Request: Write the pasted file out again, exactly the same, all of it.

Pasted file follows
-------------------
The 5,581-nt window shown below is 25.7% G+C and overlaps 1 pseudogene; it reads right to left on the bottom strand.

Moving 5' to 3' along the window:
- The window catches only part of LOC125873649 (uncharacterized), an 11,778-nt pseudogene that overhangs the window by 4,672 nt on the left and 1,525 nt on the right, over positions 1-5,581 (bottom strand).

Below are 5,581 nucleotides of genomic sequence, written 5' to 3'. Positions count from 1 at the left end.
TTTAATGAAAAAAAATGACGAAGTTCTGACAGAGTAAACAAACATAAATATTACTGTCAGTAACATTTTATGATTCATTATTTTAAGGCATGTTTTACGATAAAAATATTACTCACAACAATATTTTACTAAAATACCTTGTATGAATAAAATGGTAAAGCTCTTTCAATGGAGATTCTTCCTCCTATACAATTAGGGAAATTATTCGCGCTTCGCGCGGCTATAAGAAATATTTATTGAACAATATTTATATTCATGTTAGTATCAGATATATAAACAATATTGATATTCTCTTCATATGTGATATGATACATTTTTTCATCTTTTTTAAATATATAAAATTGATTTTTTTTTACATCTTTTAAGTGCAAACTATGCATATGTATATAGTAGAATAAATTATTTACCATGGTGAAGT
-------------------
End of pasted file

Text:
The 5,581-nt window shown below is 25.7% G+C and overlaps 1 pseudogene; it reads right to left on the bottom strand.

Moving 5' to 3' along the window:
- The window catches only part of LOC125873649 (uncharacterized), an 11,778-nt pseudogene that overhangs the window by 4,672 nt on the left and 1,525 nt on the right, over positions 1-5,581 (bottom strand).

Below are 5,581 nucleotides of genomic sequence, written 5' to 3'. Positions count from 1 at the left end.
TTTAATGAAAAAAAATGACGAAGTTCTGACAGAGTAAACAAACATAAATATTACTGTCAGTAACATTTTATGATTCATTATTTTAAGGCATGTTTTACGATAAAAATATTACTCACAACAATATTTTACTAAAATACCTTGTATGAATAAAATGGTAAAGCTCTTTCAATGGAGATTCTTCCTCCTATACAATTAGGGAAATTATTCGCGCTTCGCGCGGCTATAAGAAATATTTATTGAACAATATTTATATTCATGTTAGTATCAGATATATAAACAATATTGATATTCTCTTCATATGTGATATGATACATTTTTTCATCTTTTTTAAATATATAAAATTGATTTTTTTTTACATCTTTTAAGTGCAAACTATGCATATGTATATAGTAGAATAAATTATTTACCATGGTGAAGT